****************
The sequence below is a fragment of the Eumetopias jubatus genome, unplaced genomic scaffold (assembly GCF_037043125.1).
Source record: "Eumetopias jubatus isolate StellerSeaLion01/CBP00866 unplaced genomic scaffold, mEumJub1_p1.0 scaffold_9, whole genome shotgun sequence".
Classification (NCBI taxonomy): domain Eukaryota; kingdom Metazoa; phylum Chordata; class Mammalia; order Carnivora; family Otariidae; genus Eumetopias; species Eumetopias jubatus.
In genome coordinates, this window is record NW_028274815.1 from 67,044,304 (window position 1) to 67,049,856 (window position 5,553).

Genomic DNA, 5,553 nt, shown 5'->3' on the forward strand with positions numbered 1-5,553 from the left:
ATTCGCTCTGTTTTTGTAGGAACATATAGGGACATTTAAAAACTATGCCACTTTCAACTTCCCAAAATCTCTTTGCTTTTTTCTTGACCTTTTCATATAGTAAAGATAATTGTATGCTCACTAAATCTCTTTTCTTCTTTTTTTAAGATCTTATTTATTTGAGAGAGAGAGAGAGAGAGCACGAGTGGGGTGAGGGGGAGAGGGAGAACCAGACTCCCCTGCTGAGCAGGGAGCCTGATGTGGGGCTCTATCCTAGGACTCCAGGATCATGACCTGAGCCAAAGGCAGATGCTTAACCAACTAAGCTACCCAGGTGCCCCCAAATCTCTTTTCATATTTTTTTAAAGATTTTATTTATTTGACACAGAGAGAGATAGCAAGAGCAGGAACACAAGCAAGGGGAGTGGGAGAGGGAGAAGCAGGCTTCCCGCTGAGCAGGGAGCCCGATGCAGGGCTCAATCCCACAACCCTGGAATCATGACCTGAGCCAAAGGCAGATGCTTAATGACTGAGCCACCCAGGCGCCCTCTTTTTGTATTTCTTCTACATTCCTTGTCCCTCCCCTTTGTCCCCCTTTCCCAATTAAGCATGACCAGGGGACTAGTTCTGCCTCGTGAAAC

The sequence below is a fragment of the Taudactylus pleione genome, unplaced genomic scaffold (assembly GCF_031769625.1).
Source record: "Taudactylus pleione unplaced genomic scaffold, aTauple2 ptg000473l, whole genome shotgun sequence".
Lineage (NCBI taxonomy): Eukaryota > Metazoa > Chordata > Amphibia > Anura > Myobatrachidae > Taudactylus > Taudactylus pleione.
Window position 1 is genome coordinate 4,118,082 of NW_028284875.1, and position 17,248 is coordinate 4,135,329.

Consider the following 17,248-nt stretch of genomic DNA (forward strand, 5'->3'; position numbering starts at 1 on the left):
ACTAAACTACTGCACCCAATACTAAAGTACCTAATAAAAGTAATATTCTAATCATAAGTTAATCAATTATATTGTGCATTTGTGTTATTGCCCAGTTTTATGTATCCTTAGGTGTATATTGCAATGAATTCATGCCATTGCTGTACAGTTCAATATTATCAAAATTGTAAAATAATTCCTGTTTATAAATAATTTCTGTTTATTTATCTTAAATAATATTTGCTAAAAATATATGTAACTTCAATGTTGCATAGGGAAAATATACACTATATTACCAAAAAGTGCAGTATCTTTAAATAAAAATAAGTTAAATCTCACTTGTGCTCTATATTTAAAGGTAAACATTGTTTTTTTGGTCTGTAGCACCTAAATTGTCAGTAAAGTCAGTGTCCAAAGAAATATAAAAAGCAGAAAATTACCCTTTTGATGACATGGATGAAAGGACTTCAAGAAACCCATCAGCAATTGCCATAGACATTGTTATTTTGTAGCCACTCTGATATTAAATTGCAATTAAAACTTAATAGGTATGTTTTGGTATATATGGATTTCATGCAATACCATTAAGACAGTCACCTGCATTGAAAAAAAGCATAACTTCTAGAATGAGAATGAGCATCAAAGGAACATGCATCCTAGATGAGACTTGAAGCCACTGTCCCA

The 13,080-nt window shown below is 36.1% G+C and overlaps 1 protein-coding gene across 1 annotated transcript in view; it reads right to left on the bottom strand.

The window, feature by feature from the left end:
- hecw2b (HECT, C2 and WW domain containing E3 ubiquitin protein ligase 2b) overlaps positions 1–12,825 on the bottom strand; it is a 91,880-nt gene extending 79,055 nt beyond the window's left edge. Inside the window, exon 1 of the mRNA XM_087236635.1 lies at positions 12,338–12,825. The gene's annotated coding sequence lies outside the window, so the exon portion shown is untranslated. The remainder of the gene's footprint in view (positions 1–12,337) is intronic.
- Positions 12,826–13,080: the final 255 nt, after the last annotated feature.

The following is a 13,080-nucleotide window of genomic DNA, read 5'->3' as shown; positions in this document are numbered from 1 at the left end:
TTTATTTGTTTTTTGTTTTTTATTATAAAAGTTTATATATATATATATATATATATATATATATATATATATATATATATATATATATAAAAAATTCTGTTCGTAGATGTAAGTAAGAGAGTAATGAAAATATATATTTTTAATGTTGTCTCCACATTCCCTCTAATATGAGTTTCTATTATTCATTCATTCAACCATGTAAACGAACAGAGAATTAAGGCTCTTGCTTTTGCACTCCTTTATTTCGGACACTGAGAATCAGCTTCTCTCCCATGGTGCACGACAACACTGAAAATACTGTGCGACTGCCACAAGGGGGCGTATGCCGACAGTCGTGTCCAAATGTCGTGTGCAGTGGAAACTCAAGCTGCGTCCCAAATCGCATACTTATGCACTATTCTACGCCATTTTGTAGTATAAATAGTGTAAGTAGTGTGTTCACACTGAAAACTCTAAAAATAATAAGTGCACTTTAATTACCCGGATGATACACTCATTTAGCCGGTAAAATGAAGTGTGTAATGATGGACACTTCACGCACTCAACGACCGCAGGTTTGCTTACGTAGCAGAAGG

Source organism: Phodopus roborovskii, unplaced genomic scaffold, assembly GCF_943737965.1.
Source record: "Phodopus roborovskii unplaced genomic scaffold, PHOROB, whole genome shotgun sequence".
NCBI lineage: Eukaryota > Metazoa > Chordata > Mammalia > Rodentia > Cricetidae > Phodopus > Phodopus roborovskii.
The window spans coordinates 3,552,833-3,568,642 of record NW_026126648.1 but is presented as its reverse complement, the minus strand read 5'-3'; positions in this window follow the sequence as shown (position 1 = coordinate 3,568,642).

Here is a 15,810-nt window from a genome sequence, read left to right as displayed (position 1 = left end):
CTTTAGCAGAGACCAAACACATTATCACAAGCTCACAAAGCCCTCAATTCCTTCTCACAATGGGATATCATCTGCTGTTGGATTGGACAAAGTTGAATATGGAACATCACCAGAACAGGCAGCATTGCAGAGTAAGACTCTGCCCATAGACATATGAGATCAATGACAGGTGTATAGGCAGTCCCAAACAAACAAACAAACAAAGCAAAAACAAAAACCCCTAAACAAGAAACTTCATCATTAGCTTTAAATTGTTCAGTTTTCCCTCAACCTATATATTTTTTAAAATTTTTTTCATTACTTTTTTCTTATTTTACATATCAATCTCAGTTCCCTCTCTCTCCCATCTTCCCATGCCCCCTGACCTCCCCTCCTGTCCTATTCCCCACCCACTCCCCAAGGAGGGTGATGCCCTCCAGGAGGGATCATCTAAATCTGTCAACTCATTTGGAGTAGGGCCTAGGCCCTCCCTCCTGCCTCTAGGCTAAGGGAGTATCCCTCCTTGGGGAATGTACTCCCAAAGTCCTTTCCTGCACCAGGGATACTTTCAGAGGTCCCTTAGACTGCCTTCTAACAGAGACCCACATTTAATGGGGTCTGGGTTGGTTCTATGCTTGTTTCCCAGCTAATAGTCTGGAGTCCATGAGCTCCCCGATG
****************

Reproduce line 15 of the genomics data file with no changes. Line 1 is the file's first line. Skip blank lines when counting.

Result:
- hecw2b (HECT, C2 and WW domain containing E3 ubiquitin protein ligase 2b) overlaps positions 1–12,825 on the bottom strand; it is a 91,880-nt gene extending 79,055 nt beyond the window's left edge. Inside the window, exon 1 of the mRNA XM_087236635.1 lies at positions 12,338–12,825. The gene's annotated coding sequence lies outside the window, so the exon portion shown is untranslated. The remainder of the gene's footprint in view (positions 1–12,337) is intronic.